Who Made My Clothes?

The truth about your clothing and 6 ways to shop ethically.

By Sarah Whitton

Hidden within the fashion industry lies dark secrets and unspoken pain. At first glance, a cheap shirt, dress or pants from a chain store may appear to be totally harmless. However, when we understand how and who made these clothing pieces, and under what conditions the truth, is appalling.

Bangladesh is one of the world’s poorest countries. The country relies on garment making for over 80 percent of its exports and around 4 million jobs. Yet working conditions in Bangladesh’s garment factories are extremely dangerous.

The Rana Plaza factory disaster 2013 left more than 1,130 garment workers dead, and 2,500 people rescued from the building alive but most suffered terrible injuries. Many people are forced to work 14 – 16 hours a day, seven days a week. The workers receive an average of 3,000 taka a month (approximately $50), far below the considered living wage of 5,000 taka a month (approximately $80), which is the minimum required to provide a family with shelter, food and education.

The Rana Plaza collapse, 2013. Image via Takepart.

Workers are also in unsafe, cramped and hazardous conditions, which often leads to injuries and factory fires. Other horrors in the garment factories include sexual harassment and discrimination (especially against women), violence, forced labour and even child labour. These seemingly unimaginable circumstances are in fact the harsh reality of how many of our clothes are made.

Workers protesting for better garment factory rights, image International Business Times.

By purchasing products from garment sweatshops, you will be supporting these atrocious companies that continue to inflict suffering on the lives of innocent people. Purchasing products in an ethical way is to stand against supporting the pain and suffering of anyone who has worked or even died in a garment factory.

If more people were aware of who made their clothes we could make a bigger impact on the lives of people living in poverty. It’s simpler than it seems to be a more ethical shopper, and here are just 6 ways to stay stylish without hurting others in the process:

Buying from ethical brands is not hard, and there are many new and upcoming brands that produce amazing clothing. Paying a little bit more money for ethically sourced clothing helps someone else live a safer life and helps to alter the poverty cycle. In my opinion, someone else’s livelihood is definitely worth a few extra dollars. An easy way to find great ethical brands near you or online is to check out Ethical Clothing Australia’s list of Ethically Accredited Companies.

Check out Australian ethical brand Vege Threads!

You are guaranteed to find something different in every op-shop, every time. Thrifting/op-shopping is an amazing way to find one-of-a-kind vintage pieces that you couldn’t get anywhere else. The money raised by the stores usually go to charities or a good cause too which is an extra bonus. Some great stores in Perth are Good Sammy’s, St. Vinnies, Save The Children, Salvation Army and the list goes on.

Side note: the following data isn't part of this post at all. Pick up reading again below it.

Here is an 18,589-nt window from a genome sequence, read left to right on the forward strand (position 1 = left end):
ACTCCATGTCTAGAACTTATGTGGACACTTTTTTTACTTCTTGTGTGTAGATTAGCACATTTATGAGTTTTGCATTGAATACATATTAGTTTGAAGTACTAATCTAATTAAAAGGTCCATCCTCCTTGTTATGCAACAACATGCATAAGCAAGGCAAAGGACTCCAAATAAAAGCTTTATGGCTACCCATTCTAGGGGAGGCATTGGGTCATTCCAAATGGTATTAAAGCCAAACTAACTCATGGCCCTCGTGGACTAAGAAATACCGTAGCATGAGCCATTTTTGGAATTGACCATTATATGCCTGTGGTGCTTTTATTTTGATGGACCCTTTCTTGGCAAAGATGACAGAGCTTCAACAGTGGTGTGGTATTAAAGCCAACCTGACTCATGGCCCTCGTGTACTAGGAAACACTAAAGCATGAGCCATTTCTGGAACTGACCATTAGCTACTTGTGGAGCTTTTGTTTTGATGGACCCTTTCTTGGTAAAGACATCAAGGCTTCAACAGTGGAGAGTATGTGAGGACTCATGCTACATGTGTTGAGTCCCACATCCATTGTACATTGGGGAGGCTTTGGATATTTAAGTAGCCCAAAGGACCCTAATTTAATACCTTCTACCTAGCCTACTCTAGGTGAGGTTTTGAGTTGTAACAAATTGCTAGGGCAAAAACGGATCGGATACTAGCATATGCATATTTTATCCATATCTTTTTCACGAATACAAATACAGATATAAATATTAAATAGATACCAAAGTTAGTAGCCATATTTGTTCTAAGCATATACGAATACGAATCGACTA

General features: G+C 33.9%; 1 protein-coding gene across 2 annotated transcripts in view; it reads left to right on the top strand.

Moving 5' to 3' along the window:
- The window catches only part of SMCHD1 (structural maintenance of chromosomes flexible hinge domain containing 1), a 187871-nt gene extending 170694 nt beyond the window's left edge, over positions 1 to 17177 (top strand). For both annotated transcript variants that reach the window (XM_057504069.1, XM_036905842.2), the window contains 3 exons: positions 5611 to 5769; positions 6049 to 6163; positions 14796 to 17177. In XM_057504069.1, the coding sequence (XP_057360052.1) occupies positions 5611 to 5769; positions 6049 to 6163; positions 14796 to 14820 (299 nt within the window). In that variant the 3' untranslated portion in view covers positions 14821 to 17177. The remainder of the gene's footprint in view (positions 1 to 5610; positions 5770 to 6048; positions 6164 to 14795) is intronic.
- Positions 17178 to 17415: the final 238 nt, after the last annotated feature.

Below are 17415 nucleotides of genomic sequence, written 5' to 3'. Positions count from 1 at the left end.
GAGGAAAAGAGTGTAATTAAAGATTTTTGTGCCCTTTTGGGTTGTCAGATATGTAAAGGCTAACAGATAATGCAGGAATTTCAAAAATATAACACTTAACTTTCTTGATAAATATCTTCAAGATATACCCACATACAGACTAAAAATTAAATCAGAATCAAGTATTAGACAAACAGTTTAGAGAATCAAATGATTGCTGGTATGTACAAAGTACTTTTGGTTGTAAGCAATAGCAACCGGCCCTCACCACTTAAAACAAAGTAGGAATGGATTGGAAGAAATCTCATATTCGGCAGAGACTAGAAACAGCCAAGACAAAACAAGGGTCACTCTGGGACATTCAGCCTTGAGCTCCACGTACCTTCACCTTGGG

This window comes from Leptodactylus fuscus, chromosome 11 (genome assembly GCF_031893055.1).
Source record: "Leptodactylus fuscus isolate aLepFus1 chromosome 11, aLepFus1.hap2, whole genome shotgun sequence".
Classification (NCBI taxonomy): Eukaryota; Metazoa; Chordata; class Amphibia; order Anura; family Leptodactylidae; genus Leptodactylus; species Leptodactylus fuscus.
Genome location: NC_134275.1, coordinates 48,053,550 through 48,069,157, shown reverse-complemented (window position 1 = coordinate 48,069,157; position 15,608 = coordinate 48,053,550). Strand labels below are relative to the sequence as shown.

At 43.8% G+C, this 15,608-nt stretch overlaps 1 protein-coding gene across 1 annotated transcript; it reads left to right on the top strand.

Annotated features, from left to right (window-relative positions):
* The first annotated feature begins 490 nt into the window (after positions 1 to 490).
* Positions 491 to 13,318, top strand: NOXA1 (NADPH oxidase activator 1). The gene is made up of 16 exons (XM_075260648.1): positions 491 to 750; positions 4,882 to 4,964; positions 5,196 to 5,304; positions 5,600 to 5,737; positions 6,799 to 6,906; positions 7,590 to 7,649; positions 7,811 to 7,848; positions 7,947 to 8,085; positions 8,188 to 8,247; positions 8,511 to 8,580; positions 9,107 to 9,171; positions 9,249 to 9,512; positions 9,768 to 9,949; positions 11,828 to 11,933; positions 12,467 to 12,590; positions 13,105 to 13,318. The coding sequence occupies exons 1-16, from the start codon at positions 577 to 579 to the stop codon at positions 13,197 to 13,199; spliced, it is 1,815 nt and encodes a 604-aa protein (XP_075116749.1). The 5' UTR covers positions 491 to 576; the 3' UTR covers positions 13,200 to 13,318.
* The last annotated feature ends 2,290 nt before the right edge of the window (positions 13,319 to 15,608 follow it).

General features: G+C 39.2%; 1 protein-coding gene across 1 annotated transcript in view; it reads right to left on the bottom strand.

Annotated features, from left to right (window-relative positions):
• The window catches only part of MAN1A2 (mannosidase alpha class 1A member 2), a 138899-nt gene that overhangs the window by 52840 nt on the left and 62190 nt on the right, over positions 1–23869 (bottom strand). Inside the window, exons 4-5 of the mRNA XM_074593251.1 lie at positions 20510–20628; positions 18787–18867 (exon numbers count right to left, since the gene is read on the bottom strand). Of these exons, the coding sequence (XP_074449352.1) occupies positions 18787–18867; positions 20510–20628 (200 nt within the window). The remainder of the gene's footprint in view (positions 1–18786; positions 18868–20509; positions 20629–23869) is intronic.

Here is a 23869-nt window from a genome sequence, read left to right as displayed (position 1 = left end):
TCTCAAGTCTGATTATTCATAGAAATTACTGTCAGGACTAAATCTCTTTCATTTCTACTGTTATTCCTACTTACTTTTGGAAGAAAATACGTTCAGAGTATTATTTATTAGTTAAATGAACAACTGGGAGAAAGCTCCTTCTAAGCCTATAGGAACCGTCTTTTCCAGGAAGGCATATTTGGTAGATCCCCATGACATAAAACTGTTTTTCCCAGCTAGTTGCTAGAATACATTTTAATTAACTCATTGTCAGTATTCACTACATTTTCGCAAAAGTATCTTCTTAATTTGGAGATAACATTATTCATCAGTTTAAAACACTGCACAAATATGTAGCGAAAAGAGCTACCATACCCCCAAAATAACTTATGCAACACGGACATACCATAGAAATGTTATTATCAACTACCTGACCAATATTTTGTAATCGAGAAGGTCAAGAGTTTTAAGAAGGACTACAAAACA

The wonders of op shopping! Image via Her Campus.

Seeing as vintage items have become more and more loved lately, there have been many new stores popping up that are worth a look. For people in Perth, I recommend looking at the Vintage Shops Australia site.  A few quick favourites of mine include; “Bluebird Vintage”, “Miss Brown Vintage & Re- Modified Vintage Fashion” and “Milk and Honey Vintage.”

Bluebird Vintage is just one of the many vintage gems of Perth. Image via The Culture Trip.

Online stores and Apps are great ways to find a more diverse range of products and even designer brands for cheaper prices. From buying second-hand products, you will not be supporting unethical brands and will be using your money for a vote against unsustainable, unfair practises. Some apps and websites that I use are Depop (App/Website), Swap Group (Facebook), ASOS Vintage Edit/Eco Edit/Market Place and Vinted.

Depop is an excellent app for vintage finds.

Events that embrace second-hand products are 1. so much fun and 2. way more ethical. Car boot sales, swap meets, vintage stalls, farmers markets and general markets all usually have great vintage and second-hand finds. The key to finding great ethical pieces is to know what is on in your area and research what they have to offer.

There are heaps of vintage events happening throughout the year. Image via Huffington Post.

Sewing is a hobby that is becoming popular once again, and there are countless online courses that teach you how. But if sewing isn’t for you, here are other ways that you can revamp your clothes, such as embroidery e.g. words/outlines, dying/bleaching, rips/cut-outs, adding buttons/patches/broaches etc. Looking at DIYs on YouTube and Pinterest is also great, and my favourite YouTube DIY channels is called Coolirpa.

Sewing is so much fun and a great creative outlet. Image via A Beautiful Mess.

There are so many more ways to shop ethically, and it has never been easier than now. There are many online guides to help you with ethical shopping and start making positive changes. It is so important to support ethical brands and shop ethically to try and stop the horrors that garment factory workers have to face every single day.

Any contribution, no matter how big or small, is one step closer to freeing people who are stuck in the poverty cycle, and ensuring they have a better future for not only themselves but their families.

Please take a stand against fast fashion, and join with millions of others who ask this important question; who made my clothes?


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